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The Perfect Gift

Author Shelley Fraser Mickle
Air Date 12/25/2001

The Perfect Gift Transcript

It’s Christmas Day, and Shelley Fraser Mickle reminds us that some of the most precious gifts we can give are the ones that don’t cost anything. 

At this time of year, it is natural for most kids’ minds to move to the idea of gifts. In other words, when the days of Hanukkah or Christmas are near and children are mostly thinking, “What am I going to get,” and maybe a little of “What should I give Grandma, or my brother,” or, well, you get the idea. So I like to think back to the day when I watched a child receive the perfect gift. It had no sales tax, no credit card slip to allow an exchange. And I’m not going to get all soupy and tell you that it was a parent giving a child Time. In fact, we hear that all the time. And even though it might have a little of that in it, it mostly had a whole lot more. And it happened in a most unlikely place. 

I was riding on an airplane beside a young boy of, oh, around 10 or so. He was wearing cowboy boots and jeans and had a cowlick over his forehead like a hand of cards. He was sitting beside his mother, so we were wedged into our row of airplane seats like olives lined up in a bottle. Suddenly a thunderstorm broke over us and the pilot’s voice came on the microphone to tell us he was going to have to fly us to a neighboring city to land there. A bus would drive us back to the airport where at just that minute, no doubt, members of our families were waiting to meet us. Oh, what a bummer, this was! And a moan of complaint moved throughout the cabin as we realized the hours of delay we faced in getting home.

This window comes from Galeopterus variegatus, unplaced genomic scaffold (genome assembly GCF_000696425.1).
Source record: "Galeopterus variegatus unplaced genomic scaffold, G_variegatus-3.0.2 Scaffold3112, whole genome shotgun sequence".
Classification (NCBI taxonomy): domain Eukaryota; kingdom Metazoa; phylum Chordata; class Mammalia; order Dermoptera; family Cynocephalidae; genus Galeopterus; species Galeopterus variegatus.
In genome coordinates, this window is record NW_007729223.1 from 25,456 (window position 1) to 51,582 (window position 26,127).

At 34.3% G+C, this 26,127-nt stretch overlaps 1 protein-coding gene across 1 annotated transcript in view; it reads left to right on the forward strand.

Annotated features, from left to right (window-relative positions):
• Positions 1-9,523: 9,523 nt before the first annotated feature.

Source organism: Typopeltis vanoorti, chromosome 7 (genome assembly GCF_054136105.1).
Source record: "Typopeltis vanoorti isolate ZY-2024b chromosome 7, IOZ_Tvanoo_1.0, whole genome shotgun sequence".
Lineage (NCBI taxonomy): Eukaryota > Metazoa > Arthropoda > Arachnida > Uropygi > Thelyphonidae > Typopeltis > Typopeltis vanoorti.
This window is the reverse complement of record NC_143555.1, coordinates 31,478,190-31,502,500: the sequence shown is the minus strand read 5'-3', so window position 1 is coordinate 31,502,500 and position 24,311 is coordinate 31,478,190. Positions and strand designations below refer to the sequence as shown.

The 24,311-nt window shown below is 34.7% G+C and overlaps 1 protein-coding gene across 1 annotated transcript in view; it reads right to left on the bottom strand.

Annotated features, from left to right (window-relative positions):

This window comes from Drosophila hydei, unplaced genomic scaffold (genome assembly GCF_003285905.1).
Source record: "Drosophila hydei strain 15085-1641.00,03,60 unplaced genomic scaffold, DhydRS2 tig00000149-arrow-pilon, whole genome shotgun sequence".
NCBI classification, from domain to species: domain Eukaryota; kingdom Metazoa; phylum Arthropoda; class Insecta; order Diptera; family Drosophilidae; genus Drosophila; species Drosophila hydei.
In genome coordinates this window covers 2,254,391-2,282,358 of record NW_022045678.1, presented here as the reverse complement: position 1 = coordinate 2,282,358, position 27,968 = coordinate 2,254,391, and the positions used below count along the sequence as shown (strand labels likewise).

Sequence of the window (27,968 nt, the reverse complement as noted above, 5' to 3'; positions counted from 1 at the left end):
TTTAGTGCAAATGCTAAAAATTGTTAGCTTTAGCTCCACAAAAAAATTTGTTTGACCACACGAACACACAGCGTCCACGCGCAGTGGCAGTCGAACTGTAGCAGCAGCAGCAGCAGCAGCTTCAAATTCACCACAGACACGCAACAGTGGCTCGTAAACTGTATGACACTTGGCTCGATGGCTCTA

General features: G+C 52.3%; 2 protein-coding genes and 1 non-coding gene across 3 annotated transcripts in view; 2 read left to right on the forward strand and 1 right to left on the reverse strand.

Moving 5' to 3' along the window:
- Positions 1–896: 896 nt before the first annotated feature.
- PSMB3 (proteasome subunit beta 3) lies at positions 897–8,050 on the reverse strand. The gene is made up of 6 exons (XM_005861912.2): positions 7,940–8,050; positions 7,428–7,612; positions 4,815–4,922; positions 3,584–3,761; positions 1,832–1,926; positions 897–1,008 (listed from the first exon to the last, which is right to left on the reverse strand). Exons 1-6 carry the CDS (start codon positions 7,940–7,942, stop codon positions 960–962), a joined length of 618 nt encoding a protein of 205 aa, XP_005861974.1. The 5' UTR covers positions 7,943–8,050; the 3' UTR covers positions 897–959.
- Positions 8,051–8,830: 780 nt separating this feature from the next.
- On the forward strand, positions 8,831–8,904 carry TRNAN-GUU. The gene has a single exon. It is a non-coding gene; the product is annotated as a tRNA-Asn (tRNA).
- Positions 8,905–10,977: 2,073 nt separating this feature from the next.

The boy’s mother looked distressed. She said her husband would have already driven fifty miles to meet them at the airport where now they would not be lading. Her face grew tight and she slumped in her seat, and then the most amazing thing happened. The boy turned to her and began telling her stories. I don’t know where he got them or what exactly they were about. I could not hear the details. But as he talked, his mother began laughing. She laughed so hard that several times, she jokingly punched her son on the arm and cried out, “Stop, stop, I can’t take anymore!” as though he were tickling her to death and she was on her way to Heaven. 

Neither of them was aware that I was watching. But as the boy’s mother kept listening, I could see that the most wondrous light had been lit in that boy’s face. I am pretty convinced that if anything lasts at all, it is this kind of light that is eternal. And I consider it a privilege to have been there when it was given. 

Posted in Holidays, Stories